Like I said, it's a conversation worth having.  Douthat either can't or doesn't want to go there, though, so he's reduced to arguing that voluntarily deciding whether to have a baby given certain conditions is kind of like forcing people who are more likely to generate such a baby to undergo sterilisation.  Like those evil liberals once wanted to do.  Or something.

One last point.  It would be hard to pin Douthat down on this, because the man has an insufferable habit of pretending to be arguing from a secular perspective until actual secularists slap him down, when he suddenly claims to be writing for Christians after all, but there is one question I'd dearly like to ask him: what are the secular grounds for not allowing siblings to marry?

Right now, of course, incest is illegal. A lot of reasons are given for this, but as far as I can tell, they break down into social points and medical points, and almost invariably involve the resulting children.  The former are frequently persuasive as to why it's not a good idea (two parents who had the same upbringing don't have the necessary spread of experience, social ostracism, confusing family reunions), but many of the specific arguments can also be aimed at single parents and same sex (or even mixed race) marriages, which makes it hard to believe they're strong enough to justify a blanket ban.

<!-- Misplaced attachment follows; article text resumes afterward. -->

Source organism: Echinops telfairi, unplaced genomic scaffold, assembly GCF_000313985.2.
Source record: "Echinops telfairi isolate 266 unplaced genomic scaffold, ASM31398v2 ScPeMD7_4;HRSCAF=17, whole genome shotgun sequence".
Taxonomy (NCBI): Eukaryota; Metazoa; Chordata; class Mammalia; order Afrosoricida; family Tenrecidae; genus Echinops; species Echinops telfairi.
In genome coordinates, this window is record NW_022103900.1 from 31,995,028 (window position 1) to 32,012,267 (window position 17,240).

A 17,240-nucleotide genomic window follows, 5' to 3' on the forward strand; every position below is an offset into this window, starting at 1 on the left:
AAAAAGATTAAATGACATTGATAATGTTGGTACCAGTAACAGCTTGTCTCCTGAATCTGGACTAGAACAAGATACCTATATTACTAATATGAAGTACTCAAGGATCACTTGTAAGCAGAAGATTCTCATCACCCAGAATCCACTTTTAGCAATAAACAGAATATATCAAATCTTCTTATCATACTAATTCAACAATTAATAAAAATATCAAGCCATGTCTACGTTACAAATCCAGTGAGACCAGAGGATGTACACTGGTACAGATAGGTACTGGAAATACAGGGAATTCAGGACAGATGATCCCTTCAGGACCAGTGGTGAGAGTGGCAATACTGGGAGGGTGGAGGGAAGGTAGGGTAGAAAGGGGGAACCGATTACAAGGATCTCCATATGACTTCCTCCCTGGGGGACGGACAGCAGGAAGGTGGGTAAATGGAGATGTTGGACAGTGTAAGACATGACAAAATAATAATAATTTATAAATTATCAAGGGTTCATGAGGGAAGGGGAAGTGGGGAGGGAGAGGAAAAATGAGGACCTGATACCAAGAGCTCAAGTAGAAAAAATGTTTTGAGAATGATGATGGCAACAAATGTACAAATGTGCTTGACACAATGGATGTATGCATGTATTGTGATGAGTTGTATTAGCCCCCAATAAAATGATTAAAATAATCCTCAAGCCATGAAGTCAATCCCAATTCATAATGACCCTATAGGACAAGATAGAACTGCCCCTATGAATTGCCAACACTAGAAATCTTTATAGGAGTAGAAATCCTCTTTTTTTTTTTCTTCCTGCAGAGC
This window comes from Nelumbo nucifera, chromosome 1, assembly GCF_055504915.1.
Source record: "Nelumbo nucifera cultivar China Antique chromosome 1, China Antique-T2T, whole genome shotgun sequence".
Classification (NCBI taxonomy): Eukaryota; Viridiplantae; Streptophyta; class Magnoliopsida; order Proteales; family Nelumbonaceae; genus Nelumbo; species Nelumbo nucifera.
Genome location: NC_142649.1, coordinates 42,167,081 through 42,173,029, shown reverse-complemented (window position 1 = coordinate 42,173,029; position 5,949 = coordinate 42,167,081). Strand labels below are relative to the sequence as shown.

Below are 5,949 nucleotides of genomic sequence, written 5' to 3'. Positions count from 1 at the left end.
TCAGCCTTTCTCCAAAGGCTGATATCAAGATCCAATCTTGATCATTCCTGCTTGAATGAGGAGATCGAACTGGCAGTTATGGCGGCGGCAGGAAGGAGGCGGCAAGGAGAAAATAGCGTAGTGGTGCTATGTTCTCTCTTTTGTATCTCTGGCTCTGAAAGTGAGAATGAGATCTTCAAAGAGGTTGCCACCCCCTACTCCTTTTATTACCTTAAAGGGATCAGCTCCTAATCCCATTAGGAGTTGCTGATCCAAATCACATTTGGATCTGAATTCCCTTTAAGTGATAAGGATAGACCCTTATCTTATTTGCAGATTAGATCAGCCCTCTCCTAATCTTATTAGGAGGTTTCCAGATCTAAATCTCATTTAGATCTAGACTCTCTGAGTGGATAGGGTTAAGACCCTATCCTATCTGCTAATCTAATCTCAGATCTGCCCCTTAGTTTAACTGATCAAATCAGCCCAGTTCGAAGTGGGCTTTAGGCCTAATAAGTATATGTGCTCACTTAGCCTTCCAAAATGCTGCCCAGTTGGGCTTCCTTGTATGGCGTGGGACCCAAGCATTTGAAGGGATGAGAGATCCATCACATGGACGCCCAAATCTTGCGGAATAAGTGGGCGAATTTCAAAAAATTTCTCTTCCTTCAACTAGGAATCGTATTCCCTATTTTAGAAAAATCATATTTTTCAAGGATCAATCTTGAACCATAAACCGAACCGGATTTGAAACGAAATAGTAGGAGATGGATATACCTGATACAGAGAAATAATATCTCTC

The genetic argument seems to me to have far more force; there's an increased risk of all sorts of unpleasant conditions that a child borne of siblings can have.  But if Ross is against the idea of medical tests to determine the genetic structure of a baby, shouldn't he be in favour of allowing siblings - at least those separated at an early age and being reunited as adults - to get married?